Shunpiking Nova Scotia's Travelways

Shunpiking Magazine, December, 1995, Volume One, Number One

Ottowa winterTOUR THE CABOT TRAIL in Winter? It's more spectacular than in the summer, much less travelled and the view is simply humungous. I know. I speak from experience. Nor am I an avid downhill skier. One year, several friends visiting from abroad wanted to see the Cape Breton Highlands. "It's winter," I protested. "Yes, but this is a once in a lifetime visit; we won't be here in your summer," my friend from Trinidad replied. "And then I want to see your coal mine that goes under the sea, and learn about the history of the workers there."

Enough said. We rented a van and set off -- discovering one of Nova Scotia's best kept secrets in a memorable excursion. There's one stretch of the Cabot Trail that climbs 900 feet in long switch backs which go around the sides of Smokey Mountain. Our driver was so awestruck that we had to move him to a back street since flying wasn't an option. All we could see was a vast stretch of ocean beneath us, seemingly bluer when the coast is white. It is the kind of place, my friend said, that multi-national resort operators dream of.

But not Nova Scotia tourism. There's an attitude, a psychology about the perceived difficulty of getting away ... and getting there. Nova Scotia's masterpiece seems to be a summer and fall print. Better to just shelve it during the winter.

Yet Nova Scotia is blessed with some of the most scenic drives in the world ... summer and winter, Stunning ice formations and jagged seashores, sparkling blue ocean and shimmering rivers, ice sculpted water falls ... Here are some of our favourites.

Take a journey at your own pace

Start mid-morning in Bridgewater, take Exit 12 and follow the winding route of Hwy. 332 along the LaHave River which, when frozen over, shimmers majestically in the sun. Stop in East La Have and have a good look at the community of Riverport. Or, take Hwy. 331 out of Bridgewater, drive past West LaHave and Dublin Shore to Crescent Beach; you can turn left and drive right onto the 1.5-mile-long Beach. At the end of the Beach is a stunning view of the LaHave Islands. If snow's covering the beach, take the alternate route of driving (behind the dunes) on the paved road, which brings you to a quaint little bridge taking you to Bush and Belle Islands. The more adventurous may be able to hire a local fisherman and explore more remote reaches of the islands, such as Cape LaHave -- a birder's paradise.

Take Hwy. 7 along the eastern Shore as far as Sheet Harbour, then head inland via Hwy. 224, and return through the Musquodoboit Valley to Metro.

Stromy coastA similar route goes from Antigonish east to Canso, taking the 104 to Hwy. 16, which passes through Guysborough. On the way to Canso, at Hazel Hill, you can branch off to the village of Little Dover. At the very end is the newly-developed Black Duck Trail, a well-built, compacted, 3.5 km wooded trail and boardwalk that's easily accessible by seniors and disabled. A scenic vista unfolds, overlooking rocks, sandy beaches, and Dover Harbour, Chedabucto Bay and islands: all in all, a beautiful walk to relax, unwind in nature and fresh, ocean air. You can then return to Antigonish along the 316 through Isaac's Harbour and Sherbrooke. What's memorable is the trilling contrast of jagged seashore, particularly the magnificent cliffs along Hwy. 16.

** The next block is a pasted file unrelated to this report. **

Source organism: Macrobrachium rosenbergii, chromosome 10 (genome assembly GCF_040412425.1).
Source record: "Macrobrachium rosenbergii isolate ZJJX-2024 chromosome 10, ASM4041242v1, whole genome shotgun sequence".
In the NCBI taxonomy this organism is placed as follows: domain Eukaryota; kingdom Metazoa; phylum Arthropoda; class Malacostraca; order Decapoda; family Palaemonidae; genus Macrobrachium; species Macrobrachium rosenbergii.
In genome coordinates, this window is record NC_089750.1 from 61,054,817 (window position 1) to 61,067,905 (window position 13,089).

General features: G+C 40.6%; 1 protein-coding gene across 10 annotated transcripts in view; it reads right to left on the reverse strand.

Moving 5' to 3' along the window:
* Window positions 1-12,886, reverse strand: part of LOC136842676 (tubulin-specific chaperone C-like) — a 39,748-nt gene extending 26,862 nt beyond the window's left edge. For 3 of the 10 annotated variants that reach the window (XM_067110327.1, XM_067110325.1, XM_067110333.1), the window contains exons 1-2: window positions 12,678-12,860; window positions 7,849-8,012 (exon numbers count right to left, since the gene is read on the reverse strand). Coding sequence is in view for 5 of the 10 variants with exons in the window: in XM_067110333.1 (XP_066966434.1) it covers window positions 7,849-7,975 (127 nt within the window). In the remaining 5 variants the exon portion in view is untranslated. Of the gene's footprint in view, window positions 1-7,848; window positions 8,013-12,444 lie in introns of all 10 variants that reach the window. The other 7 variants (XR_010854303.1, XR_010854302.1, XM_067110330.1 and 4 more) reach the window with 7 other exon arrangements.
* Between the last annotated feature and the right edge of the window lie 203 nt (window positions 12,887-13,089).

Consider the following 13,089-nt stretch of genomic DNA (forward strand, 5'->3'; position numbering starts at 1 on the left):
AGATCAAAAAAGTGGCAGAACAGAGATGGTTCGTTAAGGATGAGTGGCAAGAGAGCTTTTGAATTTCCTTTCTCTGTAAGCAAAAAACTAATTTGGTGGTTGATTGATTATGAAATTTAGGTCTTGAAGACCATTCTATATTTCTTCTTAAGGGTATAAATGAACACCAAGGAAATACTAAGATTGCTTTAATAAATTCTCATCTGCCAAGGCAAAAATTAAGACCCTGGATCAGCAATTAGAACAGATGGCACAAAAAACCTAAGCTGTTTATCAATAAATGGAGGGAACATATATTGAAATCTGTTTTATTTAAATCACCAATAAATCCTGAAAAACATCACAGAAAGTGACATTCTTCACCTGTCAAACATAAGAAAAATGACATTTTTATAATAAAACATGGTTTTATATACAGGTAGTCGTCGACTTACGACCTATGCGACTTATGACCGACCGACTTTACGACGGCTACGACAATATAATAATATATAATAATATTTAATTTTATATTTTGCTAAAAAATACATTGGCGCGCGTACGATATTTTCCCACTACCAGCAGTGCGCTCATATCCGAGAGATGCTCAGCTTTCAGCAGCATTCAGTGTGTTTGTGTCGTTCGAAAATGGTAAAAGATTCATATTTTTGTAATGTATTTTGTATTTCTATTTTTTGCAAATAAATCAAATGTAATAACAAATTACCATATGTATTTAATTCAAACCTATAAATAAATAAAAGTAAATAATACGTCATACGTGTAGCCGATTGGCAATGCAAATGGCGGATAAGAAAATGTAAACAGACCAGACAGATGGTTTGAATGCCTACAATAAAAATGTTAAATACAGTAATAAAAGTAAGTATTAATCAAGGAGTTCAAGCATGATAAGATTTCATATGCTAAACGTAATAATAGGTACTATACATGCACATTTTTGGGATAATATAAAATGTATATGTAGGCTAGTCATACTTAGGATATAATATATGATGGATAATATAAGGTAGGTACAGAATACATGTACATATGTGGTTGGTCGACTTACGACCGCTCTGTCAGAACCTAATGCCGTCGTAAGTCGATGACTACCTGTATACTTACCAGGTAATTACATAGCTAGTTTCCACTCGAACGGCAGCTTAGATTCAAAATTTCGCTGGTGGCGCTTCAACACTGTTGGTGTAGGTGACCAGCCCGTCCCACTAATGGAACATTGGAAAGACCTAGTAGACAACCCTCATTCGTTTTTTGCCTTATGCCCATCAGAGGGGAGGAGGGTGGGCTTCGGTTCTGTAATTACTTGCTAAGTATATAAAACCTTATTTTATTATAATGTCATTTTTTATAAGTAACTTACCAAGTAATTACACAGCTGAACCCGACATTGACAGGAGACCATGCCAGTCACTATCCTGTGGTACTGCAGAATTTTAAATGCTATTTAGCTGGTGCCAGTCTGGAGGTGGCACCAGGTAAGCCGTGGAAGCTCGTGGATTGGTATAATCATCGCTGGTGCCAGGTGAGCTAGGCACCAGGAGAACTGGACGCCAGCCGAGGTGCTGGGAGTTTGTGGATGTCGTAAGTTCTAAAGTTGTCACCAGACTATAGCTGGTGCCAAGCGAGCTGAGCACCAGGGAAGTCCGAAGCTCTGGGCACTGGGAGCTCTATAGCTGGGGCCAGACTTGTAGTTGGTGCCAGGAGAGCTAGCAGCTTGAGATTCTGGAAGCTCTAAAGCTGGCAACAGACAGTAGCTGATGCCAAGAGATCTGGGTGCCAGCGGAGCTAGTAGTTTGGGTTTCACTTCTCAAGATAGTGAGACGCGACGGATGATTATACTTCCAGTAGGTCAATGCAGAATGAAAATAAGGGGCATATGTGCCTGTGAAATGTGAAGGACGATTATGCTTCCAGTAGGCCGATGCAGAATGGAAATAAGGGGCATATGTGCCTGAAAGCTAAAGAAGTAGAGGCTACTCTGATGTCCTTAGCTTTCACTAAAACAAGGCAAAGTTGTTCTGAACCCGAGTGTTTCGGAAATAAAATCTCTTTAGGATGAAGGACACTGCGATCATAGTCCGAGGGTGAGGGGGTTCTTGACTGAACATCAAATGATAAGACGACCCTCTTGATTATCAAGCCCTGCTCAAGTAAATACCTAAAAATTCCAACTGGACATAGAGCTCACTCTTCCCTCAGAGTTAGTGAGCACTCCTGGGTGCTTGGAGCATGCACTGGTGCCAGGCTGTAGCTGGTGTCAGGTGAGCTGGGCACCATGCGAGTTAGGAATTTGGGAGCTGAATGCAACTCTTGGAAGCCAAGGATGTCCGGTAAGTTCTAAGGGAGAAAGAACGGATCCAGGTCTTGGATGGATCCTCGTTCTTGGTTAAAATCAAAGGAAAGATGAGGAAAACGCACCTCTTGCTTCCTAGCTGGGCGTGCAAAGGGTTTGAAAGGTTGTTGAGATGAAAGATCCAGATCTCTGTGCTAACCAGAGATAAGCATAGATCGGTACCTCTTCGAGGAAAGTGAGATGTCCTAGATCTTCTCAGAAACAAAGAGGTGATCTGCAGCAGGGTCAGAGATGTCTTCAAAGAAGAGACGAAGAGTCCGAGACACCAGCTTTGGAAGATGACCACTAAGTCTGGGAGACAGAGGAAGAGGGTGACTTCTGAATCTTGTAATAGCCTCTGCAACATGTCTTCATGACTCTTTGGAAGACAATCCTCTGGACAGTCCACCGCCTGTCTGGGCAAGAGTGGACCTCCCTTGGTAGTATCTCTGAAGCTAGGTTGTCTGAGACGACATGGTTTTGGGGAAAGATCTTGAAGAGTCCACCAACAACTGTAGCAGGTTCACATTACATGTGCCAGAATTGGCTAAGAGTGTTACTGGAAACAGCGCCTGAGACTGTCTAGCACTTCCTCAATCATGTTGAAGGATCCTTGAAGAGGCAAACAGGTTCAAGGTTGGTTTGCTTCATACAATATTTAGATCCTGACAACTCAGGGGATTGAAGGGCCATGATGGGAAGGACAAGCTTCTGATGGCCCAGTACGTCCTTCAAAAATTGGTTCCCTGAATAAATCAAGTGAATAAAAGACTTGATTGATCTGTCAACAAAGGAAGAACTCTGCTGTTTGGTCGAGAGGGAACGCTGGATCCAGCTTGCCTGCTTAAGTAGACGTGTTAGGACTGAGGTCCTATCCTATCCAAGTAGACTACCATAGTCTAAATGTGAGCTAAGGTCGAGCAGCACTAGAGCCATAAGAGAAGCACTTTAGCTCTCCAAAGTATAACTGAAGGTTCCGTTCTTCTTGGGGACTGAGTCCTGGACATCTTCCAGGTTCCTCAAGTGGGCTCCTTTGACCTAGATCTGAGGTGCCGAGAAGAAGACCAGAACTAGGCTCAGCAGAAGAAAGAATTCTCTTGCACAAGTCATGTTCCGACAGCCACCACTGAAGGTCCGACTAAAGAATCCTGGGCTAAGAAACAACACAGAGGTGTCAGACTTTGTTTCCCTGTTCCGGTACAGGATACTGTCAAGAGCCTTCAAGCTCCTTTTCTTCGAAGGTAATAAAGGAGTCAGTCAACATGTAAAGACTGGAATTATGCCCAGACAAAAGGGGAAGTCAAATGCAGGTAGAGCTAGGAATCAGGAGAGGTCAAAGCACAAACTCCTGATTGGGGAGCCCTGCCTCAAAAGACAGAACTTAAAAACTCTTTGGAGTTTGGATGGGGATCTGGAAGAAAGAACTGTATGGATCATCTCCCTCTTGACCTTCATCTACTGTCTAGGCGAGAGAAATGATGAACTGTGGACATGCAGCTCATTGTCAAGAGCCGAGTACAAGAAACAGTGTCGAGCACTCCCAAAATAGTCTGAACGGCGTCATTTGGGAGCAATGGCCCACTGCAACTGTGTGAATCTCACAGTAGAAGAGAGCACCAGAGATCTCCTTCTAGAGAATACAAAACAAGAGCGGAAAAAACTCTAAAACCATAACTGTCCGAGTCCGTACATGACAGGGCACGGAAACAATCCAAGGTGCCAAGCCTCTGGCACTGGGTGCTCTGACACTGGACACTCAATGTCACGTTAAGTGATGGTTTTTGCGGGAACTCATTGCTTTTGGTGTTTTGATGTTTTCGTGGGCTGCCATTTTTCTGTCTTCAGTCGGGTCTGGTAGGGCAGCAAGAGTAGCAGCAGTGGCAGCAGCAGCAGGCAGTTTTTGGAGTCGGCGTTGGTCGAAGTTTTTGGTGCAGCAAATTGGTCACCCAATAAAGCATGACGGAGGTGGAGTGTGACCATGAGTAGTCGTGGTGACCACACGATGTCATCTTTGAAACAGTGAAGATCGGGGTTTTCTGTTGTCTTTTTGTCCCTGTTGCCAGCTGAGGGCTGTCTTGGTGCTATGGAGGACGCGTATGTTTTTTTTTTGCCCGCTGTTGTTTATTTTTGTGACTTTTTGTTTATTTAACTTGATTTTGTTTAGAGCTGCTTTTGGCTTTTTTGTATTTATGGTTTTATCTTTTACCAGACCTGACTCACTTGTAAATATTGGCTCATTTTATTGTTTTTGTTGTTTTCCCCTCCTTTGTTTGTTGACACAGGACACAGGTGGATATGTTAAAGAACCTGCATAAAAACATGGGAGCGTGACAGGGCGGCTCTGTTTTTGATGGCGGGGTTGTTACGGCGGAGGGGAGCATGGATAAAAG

Or spend a day overlooking the Bras d'Or Lakes. Take a trip along Hwy. 4, which stretches from Port Hawkesbury to Glace Bay (where those mines go under the sea), and plan a stopover in St. Peters for a bite to eat and a stretch.

And there's Yarmouth, where you can spend a day at Cape Fourchu, as it was named by Samuel de Champlain. Make sure you bring your camera as you will want pictures of the spectacular ice formations created by the sea-spray. The light station itself, the exposed headland, the view of Yarmouth's working harbour and the drive to the Cape through the heart of an active Acadian fishing community are all emblematic of Nova Scotia's coastal heritage. The nine-acre site around the lighthouse was named the Leif Ericson Park to honour the famous Viking explorer.

(To be continued. And do send us your favourite shunpike.)

Winter Carnivals, Games and Festive Feasts

Of lobster suppers and pancake breakfasts, winter games and Polar Bear Dips, mushers and milling frolics, snow golf and snowshoe volleyball, ceilidhs and winter wonderland dances ... and whatever you can create at your own homestead ... around the province we go.

The New Year kicks off with the most bizarre spectacle of 1996: the Polar Bear Dip. The most-publicized occurs at Halifax's Point Pleasant Park, but the place to go, if you're really in the know -- is Canso, where the waters are cleaner. Hundreds of cars line up at the Cape Canso Marina on New Year's Day around noon to watch about 15 regulars dressed in funny attire from hats to suspenders bring in the New Years with a splash.

Angela Boudreau used to work for the Town of Canso and is returning from Halifax to Dip. She jumped the first time because of a dare. "I was called a wimp, which is why I did it. I've gone ever since because of the pure enjoyment."

And, if you don't have one, start the Dip in your community.

"If you've ever thought of trying it, do it, because you'd probably continue and look forward to it. It's like getting baptised every year. You're in and out so fast. And the water's not that much colder," she says.

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